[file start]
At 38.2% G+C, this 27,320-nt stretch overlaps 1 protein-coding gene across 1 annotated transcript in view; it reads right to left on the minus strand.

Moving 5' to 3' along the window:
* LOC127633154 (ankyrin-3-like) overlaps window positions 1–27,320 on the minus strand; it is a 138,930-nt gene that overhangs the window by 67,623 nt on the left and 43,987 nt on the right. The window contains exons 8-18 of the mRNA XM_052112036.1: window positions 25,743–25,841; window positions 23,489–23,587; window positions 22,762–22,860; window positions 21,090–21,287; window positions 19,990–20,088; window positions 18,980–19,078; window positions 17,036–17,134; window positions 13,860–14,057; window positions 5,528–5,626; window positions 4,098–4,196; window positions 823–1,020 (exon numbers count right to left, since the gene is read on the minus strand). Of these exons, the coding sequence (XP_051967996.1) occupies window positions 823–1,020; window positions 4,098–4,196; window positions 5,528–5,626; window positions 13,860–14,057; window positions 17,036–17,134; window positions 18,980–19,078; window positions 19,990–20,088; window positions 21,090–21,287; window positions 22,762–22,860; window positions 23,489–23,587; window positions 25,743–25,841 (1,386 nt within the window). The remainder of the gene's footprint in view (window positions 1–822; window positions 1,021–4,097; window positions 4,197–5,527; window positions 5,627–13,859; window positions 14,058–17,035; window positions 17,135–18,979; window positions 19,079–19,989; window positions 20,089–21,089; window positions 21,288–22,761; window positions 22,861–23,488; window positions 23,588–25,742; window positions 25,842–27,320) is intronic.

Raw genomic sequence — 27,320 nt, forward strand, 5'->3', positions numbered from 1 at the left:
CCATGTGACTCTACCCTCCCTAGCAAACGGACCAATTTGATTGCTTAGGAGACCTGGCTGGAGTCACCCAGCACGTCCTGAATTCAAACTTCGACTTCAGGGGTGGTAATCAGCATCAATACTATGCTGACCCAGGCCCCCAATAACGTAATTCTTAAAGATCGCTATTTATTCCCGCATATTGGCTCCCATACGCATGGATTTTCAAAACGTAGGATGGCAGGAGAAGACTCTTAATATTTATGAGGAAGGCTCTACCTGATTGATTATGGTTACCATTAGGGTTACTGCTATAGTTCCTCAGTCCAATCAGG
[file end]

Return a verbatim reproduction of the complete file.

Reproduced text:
At 38.2% G+C, this 27,320-nt stretch overlaps 1 protein-coding gene across 1 annotated transcript in view; it reads right to left on the minus strand.

Moving 5' to 3' along the window:
* LOC127633154 (ankyrin-3-like) overlaps window positions 1–27,320 on the minus strand; it is a 138,930-nt gene that overhangs the window by 67,623 nt on the left and 43,987 nt on the right. The window contains exons 8-18 of the mRNA XM_052112036.1: window positions 25,743–25,841; window positions 23,489–23,587; window positions 22,762–22,860; window positions 21,090–21,287; window positions 19,990–20,088; window positions 18,980–19,078; window positions 17,036–17,134; window positions 13,860–14,057; window positions 5,528–5,626; window positions 4,098–4,196; window positions 823–1,020 (exon numbers count right to left, since the gene is read on the minus strand). Of these exons, the coding sequence (XP_051967996.1) occupies window positions 823–1,020; window positions 4,098–4,196; window positions 5,528–5,626; window positions 13,860–14,057; window positions 17,036–17,134; window positions 18,980–19,078; window positions 19,990–20,088; window positions 21,090–21,287; window positions 22,762–22,860; window positions 23,489–23,587; window positions 25,743–25,841 (1,386 nt within the window). The remainder of the gene's footprint in view (window positions 1–822; window positions 1,021–4,097; window positions 4,197–5,527; window positions 5,627–13,859; window positions 14,058–17,035; window positions 17,135–18,979; window positions 19,079–19,989; window positions 20,089–21,089; window positions 21,288–22,761; window positions 22,861–23,488; window positions 23,588–25,742; window positions 25,842–27,320) is intronic.

Raw genomic sequence — 27,320 nt, forward strand, 5'->3', positions numbered from 1 at the left:
CCATGTGACTCTACCCTCCCTAGCAAACGGACCAATTTGATTGCTTAGGAGACCTGGCTGGAGTCACCCAGCACGTCCTGAATTCAAACTTCGACTTCAGGGGTGGTAATCAGCATCAATACTATGCTGACCCAGGCCCCCAATAACGTAATTCTTAAAGATCGCTATTTATTCCCGCATATTGGCTCCCATACGCATGGATTTTCAAAACGTAGGATGGCAGGAGAAGACTCTTAATATTTATGAGGAAGGCTCTACCTGATTGATTATGGTTACCATTAGGGTTACTGCTATAGTTCCTCAGTCCAATCAGG